September 25, 2023

NASA To Use Blockchain for 1st Time for Moon

NASA

NASA

NASA, Lonestar, and the Isle of Man have teamed up to develop a new way of storing data on the moon using blockchain technology.

A report by BBC Science Focus on Friday suggests that this could provide a secure and unchangeable record of lunar missions, with information on spacecraft, cargo, and mission goals. This could improve data accuracy and transparency for organizations and space agencies involved in lunar exploration.

The partners plan to launch a test mission from the US in February 2024, with a data cube that will be landed on the moon. Following this, the data will be digitally “franked” on Lonestar’s data center to prove its authenticity on the moon. This will then be sent back to Earth and assembled onto a blockchain to demonstrate that the data has been verified.

In this regard, Head of Innovation at Digital Isle of Man Kurt Roosen told BBC Science Focus: “In history, we’ve seen several circumstances where perceived bodies of knowledge have been lost, or cultures have disappeared. It could sit there forever.”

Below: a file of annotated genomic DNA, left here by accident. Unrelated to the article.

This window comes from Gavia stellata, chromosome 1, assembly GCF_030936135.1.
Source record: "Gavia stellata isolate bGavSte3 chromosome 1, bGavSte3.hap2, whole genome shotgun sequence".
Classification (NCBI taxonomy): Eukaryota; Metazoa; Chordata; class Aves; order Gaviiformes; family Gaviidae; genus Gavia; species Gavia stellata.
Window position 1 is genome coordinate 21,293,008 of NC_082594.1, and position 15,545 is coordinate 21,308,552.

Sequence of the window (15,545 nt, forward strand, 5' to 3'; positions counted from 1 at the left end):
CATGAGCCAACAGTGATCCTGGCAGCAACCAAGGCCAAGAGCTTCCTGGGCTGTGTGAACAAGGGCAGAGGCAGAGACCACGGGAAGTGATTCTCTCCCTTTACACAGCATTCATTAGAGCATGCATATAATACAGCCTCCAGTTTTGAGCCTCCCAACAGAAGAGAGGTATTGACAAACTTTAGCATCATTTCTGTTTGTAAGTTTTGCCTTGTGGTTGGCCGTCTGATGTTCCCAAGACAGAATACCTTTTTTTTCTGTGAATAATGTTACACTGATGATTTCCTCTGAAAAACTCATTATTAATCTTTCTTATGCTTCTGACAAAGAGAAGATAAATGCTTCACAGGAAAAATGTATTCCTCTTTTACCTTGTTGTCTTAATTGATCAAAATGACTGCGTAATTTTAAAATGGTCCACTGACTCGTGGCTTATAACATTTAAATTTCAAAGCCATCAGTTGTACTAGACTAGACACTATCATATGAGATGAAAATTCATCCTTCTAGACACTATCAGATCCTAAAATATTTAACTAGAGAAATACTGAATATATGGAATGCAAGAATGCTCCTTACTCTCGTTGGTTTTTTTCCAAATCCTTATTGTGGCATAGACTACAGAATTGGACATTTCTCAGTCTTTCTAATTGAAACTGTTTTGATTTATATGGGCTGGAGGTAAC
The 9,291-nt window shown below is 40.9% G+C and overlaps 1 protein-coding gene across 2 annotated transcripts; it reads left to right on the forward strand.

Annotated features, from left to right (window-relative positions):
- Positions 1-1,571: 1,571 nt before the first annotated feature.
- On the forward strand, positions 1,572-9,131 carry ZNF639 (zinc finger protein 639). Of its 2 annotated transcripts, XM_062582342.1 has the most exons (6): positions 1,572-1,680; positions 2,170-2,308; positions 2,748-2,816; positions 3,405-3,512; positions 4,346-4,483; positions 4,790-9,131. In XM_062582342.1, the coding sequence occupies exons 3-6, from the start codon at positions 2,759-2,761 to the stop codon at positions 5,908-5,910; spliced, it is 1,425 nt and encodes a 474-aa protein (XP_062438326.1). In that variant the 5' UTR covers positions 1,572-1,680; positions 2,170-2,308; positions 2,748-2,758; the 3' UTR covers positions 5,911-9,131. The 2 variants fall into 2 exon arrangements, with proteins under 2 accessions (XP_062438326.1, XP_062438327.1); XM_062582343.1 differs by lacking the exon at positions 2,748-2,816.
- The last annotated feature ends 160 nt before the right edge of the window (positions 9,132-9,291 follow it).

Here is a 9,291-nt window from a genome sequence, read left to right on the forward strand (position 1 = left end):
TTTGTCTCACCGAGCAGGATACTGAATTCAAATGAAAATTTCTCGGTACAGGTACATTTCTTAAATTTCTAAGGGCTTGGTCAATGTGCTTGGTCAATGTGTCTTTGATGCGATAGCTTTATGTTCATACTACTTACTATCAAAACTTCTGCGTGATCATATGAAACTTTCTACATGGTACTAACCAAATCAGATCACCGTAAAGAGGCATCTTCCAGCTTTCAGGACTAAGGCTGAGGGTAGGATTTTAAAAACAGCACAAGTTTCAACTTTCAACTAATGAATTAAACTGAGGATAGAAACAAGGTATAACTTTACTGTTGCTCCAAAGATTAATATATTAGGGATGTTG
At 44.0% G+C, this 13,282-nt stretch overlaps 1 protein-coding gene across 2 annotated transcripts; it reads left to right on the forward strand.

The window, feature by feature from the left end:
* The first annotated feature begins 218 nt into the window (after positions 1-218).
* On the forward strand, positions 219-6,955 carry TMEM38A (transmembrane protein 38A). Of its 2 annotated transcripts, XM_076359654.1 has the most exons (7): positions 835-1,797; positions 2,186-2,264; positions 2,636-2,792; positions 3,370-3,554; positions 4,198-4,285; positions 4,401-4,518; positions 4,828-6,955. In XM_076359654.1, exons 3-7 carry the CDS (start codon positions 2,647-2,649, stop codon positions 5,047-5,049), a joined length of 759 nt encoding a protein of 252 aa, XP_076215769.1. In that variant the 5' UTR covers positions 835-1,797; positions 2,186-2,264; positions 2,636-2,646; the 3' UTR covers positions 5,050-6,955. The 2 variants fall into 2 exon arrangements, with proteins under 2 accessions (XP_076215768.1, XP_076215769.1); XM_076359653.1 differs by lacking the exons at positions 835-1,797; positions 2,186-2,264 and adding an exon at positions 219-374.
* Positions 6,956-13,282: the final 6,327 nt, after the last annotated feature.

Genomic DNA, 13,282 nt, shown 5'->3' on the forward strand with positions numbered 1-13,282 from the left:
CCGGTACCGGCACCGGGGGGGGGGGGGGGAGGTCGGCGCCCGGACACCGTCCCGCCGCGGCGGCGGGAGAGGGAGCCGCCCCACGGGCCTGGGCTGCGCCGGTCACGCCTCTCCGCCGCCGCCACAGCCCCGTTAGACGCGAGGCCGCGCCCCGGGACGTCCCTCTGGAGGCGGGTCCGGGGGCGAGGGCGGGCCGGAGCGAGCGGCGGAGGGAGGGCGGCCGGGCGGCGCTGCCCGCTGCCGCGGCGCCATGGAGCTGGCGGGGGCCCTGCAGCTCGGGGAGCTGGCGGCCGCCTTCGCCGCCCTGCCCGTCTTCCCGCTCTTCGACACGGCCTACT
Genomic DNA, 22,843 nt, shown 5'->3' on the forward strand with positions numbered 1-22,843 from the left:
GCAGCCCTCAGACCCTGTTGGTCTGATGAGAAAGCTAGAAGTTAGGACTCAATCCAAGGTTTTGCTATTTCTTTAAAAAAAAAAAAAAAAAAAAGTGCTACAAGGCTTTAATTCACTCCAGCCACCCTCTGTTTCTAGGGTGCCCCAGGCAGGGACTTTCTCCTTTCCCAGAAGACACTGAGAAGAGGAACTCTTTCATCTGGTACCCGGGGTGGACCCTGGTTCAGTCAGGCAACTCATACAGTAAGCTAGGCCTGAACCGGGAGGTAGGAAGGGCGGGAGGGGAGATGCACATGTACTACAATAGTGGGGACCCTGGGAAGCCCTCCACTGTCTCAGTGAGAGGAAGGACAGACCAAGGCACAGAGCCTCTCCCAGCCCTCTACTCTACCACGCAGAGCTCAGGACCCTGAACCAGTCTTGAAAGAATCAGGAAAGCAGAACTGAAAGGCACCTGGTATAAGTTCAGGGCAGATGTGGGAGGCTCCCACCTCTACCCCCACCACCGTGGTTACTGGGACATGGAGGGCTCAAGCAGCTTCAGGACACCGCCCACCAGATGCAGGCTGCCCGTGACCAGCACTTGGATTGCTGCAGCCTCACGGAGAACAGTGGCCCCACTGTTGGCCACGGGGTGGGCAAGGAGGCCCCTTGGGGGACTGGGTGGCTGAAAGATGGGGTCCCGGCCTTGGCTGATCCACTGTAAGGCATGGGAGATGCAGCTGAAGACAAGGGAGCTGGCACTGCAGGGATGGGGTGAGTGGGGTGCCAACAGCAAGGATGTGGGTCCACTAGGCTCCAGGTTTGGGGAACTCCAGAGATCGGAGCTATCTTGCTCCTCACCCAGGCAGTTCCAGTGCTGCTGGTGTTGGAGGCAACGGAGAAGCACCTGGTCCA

It is the first time blockchain technology will be utilized on the moon. The project’s collaborators are confident that this new technology will guarantee data safety and prevent any unauthorized alterations. The lunar data cubes are autonomous and don’t require cooling systems, making them environmentally friendly compared to other storage solutions.

Additionally, there is an ongoing effort to extend legal jurisdiction to the moon, taking inspiration from satellite jurisdictions and ship registers. NASA’s satellite has established a legal extension of the Isle of Man on the lunar surface, and this initiative is ongoing.

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